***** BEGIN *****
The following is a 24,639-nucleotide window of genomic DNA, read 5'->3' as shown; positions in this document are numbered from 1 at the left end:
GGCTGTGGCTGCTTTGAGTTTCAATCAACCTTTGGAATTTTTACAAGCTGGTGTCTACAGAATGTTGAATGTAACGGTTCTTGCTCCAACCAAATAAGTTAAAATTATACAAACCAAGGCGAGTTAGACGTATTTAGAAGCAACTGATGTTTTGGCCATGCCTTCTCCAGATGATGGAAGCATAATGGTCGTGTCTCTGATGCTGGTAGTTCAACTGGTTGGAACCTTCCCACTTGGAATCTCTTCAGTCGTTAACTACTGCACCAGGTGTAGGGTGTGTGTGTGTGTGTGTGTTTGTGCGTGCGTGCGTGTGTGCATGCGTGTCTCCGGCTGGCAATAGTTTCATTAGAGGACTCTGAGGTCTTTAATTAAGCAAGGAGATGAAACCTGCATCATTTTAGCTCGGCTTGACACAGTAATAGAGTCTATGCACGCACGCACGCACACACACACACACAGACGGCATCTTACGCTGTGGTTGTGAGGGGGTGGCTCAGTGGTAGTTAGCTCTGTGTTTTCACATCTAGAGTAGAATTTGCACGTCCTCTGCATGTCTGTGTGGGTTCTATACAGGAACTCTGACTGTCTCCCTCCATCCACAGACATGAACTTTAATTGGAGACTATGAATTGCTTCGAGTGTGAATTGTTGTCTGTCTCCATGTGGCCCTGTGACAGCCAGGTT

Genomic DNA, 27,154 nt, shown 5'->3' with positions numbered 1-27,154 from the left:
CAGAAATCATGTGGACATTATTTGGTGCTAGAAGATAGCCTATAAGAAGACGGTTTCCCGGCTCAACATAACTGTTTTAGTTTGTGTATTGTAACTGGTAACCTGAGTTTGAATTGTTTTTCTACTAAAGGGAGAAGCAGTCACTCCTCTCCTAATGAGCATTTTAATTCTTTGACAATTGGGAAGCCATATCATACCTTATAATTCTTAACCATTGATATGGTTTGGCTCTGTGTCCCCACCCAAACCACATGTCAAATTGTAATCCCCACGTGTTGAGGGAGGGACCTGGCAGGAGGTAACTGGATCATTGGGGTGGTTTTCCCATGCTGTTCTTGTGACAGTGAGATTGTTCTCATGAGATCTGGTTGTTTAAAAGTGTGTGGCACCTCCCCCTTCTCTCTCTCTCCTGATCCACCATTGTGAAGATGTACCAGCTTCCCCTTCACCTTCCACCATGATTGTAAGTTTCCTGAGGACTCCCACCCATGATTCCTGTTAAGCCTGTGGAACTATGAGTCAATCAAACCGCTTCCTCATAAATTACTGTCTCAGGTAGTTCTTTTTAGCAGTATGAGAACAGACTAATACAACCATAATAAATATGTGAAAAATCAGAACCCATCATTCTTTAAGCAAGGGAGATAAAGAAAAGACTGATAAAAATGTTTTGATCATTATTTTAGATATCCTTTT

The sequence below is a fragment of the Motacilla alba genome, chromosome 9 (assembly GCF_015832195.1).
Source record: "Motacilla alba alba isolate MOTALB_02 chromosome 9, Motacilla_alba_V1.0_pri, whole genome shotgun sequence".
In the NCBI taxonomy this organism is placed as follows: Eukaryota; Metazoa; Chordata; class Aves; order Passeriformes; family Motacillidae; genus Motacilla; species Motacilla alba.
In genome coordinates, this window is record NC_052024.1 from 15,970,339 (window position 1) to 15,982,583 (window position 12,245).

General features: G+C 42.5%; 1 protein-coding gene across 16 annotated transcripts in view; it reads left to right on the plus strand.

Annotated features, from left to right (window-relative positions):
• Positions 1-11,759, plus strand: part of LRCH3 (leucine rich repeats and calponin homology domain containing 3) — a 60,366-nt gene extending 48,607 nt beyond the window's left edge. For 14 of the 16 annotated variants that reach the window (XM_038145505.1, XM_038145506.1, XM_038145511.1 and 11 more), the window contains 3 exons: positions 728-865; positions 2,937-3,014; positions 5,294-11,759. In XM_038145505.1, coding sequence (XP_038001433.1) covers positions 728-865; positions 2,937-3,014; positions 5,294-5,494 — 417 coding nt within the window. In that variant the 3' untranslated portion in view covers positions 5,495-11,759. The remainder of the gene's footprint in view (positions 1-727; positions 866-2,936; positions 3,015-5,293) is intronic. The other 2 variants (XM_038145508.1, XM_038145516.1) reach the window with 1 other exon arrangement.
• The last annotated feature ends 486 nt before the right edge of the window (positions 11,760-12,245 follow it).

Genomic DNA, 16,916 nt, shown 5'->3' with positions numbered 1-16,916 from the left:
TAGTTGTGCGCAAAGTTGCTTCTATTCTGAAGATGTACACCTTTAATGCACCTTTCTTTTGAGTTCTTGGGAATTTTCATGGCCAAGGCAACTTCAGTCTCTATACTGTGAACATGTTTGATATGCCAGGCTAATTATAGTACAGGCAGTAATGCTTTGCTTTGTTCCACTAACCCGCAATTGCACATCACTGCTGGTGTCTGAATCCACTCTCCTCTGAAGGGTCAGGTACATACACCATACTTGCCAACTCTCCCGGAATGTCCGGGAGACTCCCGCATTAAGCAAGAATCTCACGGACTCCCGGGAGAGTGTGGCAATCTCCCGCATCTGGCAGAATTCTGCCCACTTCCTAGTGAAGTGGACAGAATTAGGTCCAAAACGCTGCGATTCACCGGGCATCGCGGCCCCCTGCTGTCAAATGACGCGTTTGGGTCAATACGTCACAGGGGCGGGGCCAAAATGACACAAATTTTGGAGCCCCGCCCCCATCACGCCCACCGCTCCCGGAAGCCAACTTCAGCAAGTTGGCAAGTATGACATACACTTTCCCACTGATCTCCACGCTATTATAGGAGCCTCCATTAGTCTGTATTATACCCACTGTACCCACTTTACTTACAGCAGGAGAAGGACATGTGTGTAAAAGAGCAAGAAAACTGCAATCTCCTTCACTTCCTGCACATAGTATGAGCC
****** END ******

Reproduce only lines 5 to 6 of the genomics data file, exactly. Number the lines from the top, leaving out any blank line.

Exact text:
The sequence below is a fragment of the Motacilla alba genome, chromosome 9 (assembly GCF_015832195.1).
Source record: "Motacilla alba alba isolate MOTALB_02 chromosome 9, Motacilla_alba_V1.0_pri, whole genome shotgun sequence".